Applied Psychology     Hybrid Journal   (Followers: 199)
Applied Psychology: Health and Well-Being     Hybrid Journal   (Followers: 55)
Applied Psychophysiology and Biofeedback     Hybrid Journal   (Followers: 8)
Archive for the Psychology of Religion / Archiv für Religionspychologie     Hybrid Journal   (Followers: 26)
Archives of Clinical Neuropsychology     Hybrid Journal   (Followers: 30)
Archives of Scientific Psychology     Open Access   (Followers: 4)
Arquivos Brasileiros de Psicologia     Open Access   (Followers: 1)
Art Therapy Online     Open Access   (Followers: 3)
Asia Pacific Journal of Counselling and Psychotherapy     Hybrid Journal   (Followers: 10)
Asia-Pacific Psychiatry     Hybrid Journal   (Followers: 4)
Asian American Journal of Psychology     Full-text available via subscription   (Followers: 6)
Asian Journal of Behavioural Studies     Open Access   (Followers: 1)
Asian Journal of Business Ethics     Hybrid Journal   (Followers: 11)
Assessment     Hybrid Journal   (Followers: 15)
Attention, Perception & Psychophysics     Full-text available via subscription   (Followers: 13)
Australasian Journal of Organisational Psychology     Hybrid Journal   (Followers: 9)
Australian and Aotearoa New Zealand Psychodrama Association Journal     Full-text available via subscription   (Followers: 1)
Australian Educational and Developmental Psychologist, The     Full-text available via subscription   (Followers: 9)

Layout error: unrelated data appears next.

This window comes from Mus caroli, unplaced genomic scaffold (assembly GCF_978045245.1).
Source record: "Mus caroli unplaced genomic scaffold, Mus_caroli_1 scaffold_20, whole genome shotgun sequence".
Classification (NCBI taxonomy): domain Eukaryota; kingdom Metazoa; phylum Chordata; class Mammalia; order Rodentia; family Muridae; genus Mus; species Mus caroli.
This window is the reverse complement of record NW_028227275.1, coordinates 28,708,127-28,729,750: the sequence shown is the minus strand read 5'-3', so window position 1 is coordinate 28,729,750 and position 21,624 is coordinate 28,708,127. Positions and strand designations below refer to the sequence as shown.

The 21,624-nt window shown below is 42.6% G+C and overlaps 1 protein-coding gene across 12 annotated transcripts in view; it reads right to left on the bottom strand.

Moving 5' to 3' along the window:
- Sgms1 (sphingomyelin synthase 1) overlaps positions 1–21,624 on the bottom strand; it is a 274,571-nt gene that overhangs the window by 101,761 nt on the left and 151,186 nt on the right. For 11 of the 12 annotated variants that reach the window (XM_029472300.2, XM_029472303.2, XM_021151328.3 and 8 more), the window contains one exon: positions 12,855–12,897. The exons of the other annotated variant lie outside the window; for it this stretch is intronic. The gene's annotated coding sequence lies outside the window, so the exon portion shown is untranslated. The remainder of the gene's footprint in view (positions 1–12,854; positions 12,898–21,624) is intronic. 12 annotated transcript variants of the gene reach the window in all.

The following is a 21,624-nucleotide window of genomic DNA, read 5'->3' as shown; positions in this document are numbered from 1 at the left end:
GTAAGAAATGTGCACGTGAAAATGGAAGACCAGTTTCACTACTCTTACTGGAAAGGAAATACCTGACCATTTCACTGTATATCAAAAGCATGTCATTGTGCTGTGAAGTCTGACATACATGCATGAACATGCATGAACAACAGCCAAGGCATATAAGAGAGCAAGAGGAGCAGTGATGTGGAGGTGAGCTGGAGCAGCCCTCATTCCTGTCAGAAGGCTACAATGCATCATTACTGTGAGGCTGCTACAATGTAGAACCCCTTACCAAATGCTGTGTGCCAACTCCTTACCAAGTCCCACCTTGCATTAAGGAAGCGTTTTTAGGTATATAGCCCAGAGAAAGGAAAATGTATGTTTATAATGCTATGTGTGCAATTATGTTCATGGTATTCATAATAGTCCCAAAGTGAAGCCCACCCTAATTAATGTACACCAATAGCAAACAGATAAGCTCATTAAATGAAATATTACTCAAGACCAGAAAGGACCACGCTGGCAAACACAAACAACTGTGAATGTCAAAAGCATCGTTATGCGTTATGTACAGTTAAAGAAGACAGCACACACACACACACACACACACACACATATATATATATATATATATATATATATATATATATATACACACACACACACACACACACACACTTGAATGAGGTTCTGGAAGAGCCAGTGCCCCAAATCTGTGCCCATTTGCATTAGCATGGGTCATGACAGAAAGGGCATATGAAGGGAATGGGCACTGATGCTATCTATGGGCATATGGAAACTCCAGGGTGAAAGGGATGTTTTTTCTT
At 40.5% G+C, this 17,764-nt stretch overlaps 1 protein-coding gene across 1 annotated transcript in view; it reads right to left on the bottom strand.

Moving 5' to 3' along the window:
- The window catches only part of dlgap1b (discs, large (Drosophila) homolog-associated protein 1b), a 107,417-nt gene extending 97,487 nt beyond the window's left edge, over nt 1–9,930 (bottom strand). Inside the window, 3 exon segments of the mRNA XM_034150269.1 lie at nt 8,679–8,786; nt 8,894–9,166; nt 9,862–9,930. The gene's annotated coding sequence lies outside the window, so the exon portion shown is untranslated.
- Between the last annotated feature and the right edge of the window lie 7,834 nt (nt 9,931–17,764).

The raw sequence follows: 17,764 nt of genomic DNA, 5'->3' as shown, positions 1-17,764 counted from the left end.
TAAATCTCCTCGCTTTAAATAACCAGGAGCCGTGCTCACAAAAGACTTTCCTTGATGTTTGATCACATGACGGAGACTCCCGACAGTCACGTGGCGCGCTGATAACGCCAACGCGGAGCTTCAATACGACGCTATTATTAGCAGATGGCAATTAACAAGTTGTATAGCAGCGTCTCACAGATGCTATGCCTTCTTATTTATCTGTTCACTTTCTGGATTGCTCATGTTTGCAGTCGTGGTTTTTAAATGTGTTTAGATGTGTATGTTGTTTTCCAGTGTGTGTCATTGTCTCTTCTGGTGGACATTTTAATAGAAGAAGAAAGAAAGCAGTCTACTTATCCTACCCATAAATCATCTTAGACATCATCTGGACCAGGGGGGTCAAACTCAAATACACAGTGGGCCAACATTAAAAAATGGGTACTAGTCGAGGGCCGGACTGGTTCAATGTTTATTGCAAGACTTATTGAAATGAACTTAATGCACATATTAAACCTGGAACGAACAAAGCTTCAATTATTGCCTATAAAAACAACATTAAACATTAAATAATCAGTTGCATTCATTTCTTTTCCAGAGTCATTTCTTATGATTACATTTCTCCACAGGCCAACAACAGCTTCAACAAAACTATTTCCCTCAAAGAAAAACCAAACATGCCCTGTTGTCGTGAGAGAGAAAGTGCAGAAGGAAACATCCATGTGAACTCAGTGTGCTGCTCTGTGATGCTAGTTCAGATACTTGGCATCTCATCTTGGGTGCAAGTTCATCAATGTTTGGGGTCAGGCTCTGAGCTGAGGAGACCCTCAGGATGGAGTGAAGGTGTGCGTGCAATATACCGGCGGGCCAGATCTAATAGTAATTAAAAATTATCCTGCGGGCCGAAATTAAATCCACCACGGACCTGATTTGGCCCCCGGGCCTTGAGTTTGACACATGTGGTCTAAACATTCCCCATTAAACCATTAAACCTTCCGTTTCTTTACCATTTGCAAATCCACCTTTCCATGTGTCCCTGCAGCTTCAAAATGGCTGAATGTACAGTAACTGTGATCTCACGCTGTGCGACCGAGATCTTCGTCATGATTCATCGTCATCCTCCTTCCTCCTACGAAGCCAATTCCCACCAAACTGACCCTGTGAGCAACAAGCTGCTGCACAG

Australian Journal of Psychology     Hybrid Journal   (Followers: 21)
Australian Journal of Rehabilitation Counseling     Full-text available via subscription   (Followers: 5)
Australian Psychologist     Hybrid Journal   (Followers: 12)
Autism Research     Hybrid Journal   (Followers: 44)
Autism Research and Treatment     Open Access   (Followers: 29)
Autism's Own     Open Access   (Followers: 4)
Autism-Open Access     Open Access   (Followers: 6)
Avaliação Psicológica     Open Access  
Avances en Psicologia Latinoamericana     Open Access   (Followers: 1)
Aviation Psychology and Applied Human Factors     Hybrid Journal   (Followers: 19)
Balint Journal     Hybrid Journal   (Followers: 2)
Barbaroi     Open Access  
Basic and Applied Social Psychology     Hybrid Journal   (Followers: 42)
Behavior Analysis in Practice     Full-text available via subscription   (Followers: 13)
Behavior Analysis: Research and Practice     Full-text available via subscription   (Followers: 5)
Behavior Analyst     Hybrid Journal   (Followers: 6)
Behavior Modification     Hybrid Journal   (Followers: 11)
Behavior Research Methods     Hybrid Journal   (Followers: 21)
Behavior Therapy     Hybrid Journal   (Followers: 52)
Behavioral Development Bulletin     Full-text available via subscription  
Behavioral Interventions     Hybrid Journal   (Followers: 15)
Behavioral Neuroscience     Full-text available via subscription   (Followers: 59)
Behavioral Sciences & the Law     Hybrid Journal   (Followers: 28)
Behavioral Sleep Medicine     Hybrid Journal   (Followers: 9)
Behaviormetrika     Hybrid Journal  
Behaviour     Hybrid Journal   (Followers: 13)
Behaviour Change     Full-text available via subscription   (Followers: 13)
Behaviour Research and Therapy     Hybrid Journal   (Followers: 20)
Behavioural and Cognitive Psychotherapy     Hybrid Journal   (Followers: 174)
Behavioural Processes     Hybrid Journal   (Followers: 9)
Biofeedback     Hybrid Journal   (Followers: 4)
BioPsychoSocial Medicine     Open Access   (Followers: 8)
BMC Psychology     Open Access   (Followers: 19)
Body, Movement and Dance in Psychotherapy: An International Journal for Theory, Research and Practice     Hybrid Journal   (Followers: 11)
Boletim Academia Paulista de Psicologia     Open Access  
Boletim de Psicologia     Open Access  
Brain Informatics     Open Access  
British Journal of Clinical Psychology     Full-text available via subscription   (Followers: 177)
British Journal of Developmental Psychology     Full-text available via subscription   (Followers: 40)
British Journal of Educational Psychology     Hybrid Journal   (Followers: 36)